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  1. Merooj  April 11, 2013

    ‘Self stimulation” is produced (sourced by) “Desire”, and even though it can be evoked by physical external stimulants (like electricity), it can not be used as managerial tool, and implemented artificially.

  2. Youcef Dridi  April 11, 2013

    Dear Jackie,

    I can only confirm what the article says, from personal experience. I am a turnaround manager and my job is to fix the issues associated with the value creation/degradation chain of activities a company does to exist, just like an assembly line worker would do it.

    Management as a technology, didn’t change much in more than a 100 years.

    Its paramount goal remains compliance, its central ethic remains control, and its chief tools remain extrinsic motivators. It leaves it largely out of sync with the nonroutine, right-brain abilities on which many of the world’s ecoomies now depend.

    Management is still largely built on the assumption that to take action or move forward, we need a prod (that absent a reward or punishment, we’d remain happily and inertly in place). It also presumes that once people do get moving, they need a direction – that without a firm and reliable guide, they’d wander.

    I have strong evidence that on the contrary, our basic nature is to be curious and self-directed, at all levels of the corporation, and if even more at lower levels.

    When it’s not the case, it’s because something flipped the workforce’s “default setting”, which needs to be fixed, but not with a patch.

    As Pink said: “Maybe it is time to toss the very word “management” into the linguistic ash leap alongside “icebox” and horseless carriage”. This era doesn’t call for better management. It calls for a renaissance of self-direction.”


    Youcef DRIDI

  3. Pamina Mullins  April 16, 2013

    What an interesting article Jackie. Humans were indeed designed for challenges and seeking – it brings out the best in us.

  4. Lydia Kan  April 16, 2013

    Your work looks terrific, Jackie; thank you for sharing. Seems like it falls neatly beside recent research at Harvard — The neuroscience of leadership – ‎Rock; Social intelligence and the biology of leadership – ‎Goleman; Leadership and Neuroscience: Can We Revolutionize – Waldman and a very good Strategy & Business article: “That’s The Way We (Used To) Do Things Around Here,” by Jeffrey Schwartz, Pablo Gaito, and Doug Lennick.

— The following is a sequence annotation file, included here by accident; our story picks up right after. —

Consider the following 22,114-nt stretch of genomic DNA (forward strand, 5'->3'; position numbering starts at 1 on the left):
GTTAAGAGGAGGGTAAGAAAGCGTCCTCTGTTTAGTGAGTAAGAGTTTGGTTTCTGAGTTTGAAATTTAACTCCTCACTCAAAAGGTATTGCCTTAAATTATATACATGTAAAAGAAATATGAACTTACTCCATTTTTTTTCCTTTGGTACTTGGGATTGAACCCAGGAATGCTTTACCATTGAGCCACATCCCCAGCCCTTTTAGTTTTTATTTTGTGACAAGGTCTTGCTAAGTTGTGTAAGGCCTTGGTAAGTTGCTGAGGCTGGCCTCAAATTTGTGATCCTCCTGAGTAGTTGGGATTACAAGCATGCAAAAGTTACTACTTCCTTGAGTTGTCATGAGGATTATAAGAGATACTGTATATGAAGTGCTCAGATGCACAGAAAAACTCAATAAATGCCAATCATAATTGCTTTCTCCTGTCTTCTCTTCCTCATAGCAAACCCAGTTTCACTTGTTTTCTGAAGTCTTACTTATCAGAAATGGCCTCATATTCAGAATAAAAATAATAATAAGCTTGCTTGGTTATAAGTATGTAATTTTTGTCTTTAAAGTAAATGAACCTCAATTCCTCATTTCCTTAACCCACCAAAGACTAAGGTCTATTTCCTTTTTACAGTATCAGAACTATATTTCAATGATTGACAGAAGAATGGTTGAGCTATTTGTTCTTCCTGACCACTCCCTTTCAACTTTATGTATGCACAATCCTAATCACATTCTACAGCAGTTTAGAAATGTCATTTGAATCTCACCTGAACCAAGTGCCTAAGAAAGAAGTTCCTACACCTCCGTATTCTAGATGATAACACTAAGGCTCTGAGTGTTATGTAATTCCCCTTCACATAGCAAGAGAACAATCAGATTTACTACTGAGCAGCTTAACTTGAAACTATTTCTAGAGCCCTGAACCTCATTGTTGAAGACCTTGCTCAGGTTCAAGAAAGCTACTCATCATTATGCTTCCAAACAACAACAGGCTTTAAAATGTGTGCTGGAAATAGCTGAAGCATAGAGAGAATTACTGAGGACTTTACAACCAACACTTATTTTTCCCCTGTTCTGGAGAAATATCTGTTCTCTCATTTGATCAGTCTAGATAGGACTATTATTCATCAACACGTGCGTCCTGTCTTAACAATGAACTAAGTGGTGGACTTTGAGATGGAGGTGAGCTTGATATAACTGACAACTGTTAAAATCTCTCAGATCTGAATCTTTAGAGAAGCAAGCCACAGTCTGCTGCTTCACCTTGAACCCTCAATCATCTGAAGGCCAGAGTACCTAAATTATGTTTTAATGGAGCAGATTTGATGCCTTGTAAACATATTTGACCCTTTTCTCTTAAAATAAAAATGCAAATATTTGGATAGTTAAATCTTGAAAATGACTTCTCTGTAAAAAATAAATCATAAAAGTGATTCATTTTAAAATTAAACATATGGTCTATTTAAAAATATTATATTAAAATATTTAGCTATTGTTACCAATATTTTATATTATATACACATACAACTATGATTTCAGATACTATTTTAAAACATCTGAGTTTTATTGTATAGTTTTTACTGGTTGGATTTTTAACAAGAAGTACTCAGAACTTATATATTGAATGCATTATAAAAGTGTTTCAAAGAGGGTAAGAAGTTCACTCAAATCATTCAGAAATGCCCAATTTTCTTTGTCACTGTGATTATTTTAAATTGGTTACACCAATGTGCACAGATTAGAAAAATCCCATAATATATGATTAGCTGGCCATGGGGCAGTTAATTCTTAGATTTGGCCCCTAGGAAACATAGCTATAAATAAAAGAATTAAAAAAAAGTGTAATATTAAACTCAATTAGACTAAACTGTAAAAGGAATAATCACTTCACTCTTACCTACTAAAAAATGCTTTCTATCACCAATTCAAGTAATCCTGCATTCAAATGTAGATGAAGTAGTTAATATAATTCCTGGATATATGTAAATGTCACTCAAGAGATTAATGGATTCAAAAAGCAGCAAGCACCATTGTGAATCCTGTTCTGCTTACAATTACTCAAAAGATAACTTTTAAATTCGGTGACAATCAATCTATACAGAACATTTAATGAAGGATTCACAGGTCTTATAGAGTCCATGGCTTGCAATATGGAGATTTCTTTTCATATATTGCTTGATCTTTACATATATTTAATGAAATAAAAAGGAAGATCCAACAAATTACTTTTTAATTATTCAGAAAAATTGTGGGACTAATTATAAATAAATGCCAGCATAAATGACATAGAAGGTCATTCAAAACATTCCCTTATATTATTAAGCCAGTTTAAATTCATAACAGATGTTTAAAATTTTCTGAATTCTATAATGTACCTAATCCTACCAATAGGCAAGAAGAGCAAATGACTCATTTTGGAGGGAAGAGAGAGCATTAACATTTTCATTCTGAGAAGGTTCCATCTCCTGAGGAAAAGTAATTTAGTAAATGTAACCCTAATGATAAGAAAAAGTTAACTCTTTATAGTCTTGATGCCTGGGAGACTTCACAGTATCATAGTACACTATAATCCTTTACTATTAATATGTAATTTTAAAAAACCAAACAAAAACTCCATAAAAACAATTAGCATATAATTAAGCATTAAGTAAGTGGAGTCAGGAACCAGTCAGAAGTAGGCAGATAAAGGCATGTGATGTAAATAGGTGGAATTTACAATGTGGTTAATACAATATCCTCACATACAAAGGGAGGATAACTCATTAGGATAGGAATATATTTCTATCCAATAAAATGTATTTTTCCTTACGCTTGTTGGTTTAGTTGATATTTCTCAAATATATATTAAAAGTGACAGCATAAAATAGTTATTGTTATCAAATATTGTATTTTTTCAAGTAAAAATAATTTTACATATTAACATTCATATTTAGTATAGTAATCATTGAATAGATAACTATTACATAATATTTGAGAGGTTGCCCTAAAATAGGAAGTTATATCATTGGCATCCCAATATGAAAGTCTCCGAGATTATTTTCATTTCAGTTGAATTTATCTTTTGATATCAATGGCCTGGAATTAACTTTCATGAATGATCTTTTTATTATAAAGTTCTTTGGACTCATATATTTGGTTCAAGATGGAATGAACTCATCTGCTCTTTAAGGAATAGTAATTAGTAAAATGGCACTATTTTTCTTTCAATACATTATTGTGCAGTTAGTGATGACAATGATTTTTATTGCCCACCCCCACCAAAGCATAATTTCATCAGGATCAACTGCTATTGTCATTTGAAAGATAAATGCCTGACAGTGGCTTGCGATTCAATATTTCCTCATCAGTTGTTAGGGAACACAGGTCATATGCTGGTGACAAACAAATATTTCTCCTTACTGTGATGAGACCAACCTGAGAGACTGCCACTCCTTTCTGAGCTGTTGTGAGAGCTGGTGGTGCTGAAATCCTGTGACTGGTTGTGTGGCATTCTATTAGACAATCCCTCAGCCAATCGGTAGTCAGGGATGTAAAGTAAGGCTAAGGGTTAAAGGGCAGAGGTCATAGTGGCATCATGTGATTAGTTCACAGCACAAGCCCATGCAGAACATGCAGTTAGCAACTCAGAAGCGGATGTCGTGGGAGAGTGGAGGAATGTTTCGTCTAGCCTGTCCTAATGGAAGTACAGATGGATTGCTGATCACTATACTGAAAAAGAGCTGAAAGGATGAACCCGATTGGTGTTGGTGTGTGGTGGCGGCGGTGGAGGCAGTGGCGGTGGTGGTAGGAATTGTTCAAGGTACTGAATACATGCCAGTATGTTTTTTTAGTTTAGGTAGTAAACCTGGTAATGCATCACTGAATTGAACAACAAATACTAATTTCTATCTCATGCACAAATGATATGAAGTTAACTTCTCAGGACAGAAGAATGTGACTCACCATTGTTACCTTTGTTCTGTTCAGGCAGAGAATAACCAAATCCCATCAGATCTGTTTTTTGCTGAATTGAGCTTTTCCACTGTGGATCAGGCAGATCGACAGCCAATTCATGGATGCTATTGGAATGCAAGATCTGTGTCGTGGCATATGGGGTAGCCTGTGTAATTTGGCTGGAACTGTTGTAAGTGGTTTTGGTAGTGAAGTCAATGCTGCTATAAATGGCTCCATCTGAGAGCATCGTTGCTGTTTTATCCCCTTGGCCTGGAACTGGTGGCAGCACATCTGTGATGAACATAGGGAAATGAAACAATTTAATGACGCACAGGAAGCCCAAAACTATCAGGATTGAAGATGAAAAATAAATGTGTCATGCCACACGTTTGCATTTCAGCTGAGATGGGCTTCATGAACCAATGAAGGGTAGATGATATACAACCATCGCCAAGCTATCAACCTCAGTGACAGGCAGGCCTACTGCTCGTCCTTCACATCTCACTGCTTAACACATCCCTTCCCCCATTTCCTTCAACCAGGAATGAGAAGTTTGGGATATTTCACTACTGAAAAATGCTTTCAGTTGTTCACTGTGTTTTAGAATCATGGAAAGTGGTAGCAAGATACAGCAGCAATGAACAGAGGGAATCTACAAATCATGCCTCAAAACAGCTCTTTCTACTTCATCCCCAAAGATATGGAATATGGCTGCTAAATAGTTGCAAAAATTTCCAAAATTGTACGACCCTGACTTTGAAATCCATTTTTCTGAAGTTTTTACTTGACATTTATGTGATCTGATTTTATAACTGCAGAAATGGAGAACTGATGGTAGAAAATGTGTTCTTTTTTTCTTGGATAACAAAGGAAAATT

5. Terry Barber  April 24, 2013

    Inspiring research! The strong desire to continue seeking, even when the emotional payoff is not just to have more, reinforces the need of leaders to cast a vision that helps channel the seekers energy.

  6. Ade McCormack  May 6, 2013

    Very interesting. I can see how this fits in with the hunter-gatherer mind set, which I believe we still have despite ‘recent’ changes in our environment.

  7. Andrea de Wattignar  May 6, 2013

    Jackie thanks for sharing this article. It’s exciting to see the many resources we can draw on from the field of neuroscience to facilitate greater fulfillment in our working lives. Out with grey cubicles, mediocrity and isolation; inspiring and productive workplaces will be the norm!

  8. Vilhas Desai  May 6, 2013

    Very good article. I do agree that people look for novelty especially knowledge workers and that keep them motivated. They enjoy beginning and ending & move on to new one. Project based approach give them the change they are looking at. I have implemented this concept with my current organisation in Human Resources Function (Where I belong to). However one thing I realize while implementing the concept that those involved in this projects, if they are change averse, then it may not motivate them. They may look at more static environment than the change one.